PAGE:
Tanning beds carry the same level of cancer risk for developing skin cancer, than smoking cigarettes does for lung cancer. Therefore, tanning beds and skin cancer threat is real.
A skin cancer diagnosis can be a frightening experience that dramatically impacts even a survivor’s quality of life – from various medical procedures to higher life insurance rates.
The American Cancer Society’s estimates for melanoma in the United States for 2023 are: About 97,610 new melanomas will be diagnosed (about 58,120 in men and 39,490 in women). About 7,990 people are expected to die of melanoma (about 5,420 men and 2,570 women).
To try to get the message out to this demographic that tanning beds and skin cancer threat is real, the Skin Cancer Foundation has taken a new approach to address this issue.
They have enlisted help from high-level fashion professionals – such as editors from W magazine – to talk about how tanning is outmoded and tends to make people less attractive.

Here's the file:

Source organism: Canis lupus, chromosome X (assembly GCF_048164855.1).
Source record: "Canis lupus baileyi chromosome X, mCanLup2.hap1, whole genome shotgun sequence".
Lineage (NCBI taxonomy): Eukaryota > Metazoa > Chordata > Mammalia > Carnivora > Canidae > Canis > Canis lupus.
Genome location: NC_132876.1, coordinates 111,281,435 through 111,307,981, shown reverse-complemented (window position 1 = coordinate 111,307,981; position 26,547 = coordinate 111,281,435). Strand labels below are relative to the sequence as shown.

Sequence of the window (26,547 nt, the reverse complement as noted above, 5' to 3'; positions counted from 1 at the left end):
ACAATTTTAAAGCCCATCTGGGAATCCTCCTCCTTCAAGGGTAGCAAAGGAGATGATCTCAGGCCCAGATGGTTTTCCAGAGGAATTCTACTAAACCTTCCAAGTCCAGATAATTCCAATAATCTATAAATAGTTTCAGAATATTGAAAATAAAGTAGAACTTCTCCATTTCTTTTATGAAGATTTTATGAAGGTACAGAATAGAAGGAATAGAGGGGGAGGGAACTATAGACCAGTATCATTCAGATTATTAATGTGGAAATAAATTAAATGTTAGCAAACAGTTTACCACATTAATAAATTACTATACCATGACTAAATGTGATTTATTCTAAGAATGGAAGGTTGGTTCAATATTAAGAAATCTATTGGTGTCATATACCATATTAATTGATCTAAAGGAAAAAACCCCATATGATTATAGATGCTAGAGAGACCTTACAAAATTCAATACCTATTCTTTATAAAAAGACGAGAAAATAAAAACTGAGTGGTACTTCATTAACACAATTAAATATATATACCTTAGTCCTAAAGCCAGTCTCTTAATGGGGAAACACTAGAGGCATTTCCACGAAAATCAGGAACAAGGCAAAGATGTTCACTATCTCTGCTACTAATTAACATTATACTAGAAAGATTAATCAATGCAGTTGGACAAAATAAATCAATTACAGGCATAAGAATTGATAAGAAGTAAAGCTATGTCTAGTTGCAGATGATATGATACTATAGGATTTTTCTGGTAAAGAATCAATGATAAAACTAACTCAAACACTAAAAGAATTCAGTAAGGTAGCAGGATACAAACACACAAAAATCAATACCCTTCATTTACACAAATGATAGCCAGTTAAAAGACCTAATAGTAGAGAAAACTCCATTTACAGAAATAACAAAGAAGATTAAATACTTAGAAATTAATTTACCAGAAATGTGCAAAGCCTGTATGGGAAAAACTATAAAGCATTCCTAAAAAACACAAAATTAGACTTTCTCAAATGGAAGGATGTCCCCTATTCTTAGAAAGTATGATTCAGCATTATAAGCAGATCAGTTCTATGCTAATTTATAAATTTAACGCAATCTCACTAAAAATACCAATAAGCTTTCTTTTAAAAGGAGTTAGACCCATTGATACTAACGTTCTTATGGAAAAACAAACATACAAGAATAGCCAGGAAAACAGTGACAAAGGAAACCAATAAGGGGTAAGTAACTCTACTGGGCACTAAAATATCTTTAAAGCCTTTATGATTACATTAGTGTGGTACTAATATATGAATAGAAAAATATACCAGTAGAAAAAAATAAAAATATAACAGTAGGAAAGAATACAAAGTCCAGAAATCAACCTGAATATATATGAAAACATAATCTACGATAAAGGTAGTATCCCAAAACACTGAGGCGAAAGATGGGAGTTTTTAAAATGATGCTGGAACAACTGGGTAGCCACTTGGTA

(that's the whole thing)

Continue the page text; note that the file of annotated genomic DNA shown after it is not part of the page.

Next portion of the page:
“I can’t remember the last time I saw a tanned model in my magazine or on the runway,” quoted Jane Larkworthy, beauty director of W in a recent announcement by the Skin Cancer Foundation. “Skin that is not tan is gorgeous.”
The campaign has also been giving women advice on how they can achieve a healthy glow for their skin without subjecting themselves to tanning beds that can leave them with unnatural tones.
“A healthy glow does not mean a tan. A healthy glow means your natural skin tone,” said Sarah Brown, Vogue’s Beauty Director in a press release from the Skin Cancer Foundation.
The foundation recently reported that researchers have found that a mix of skin cancer education and self-tanning products are often sufficient to get many women to give up using tanning beds.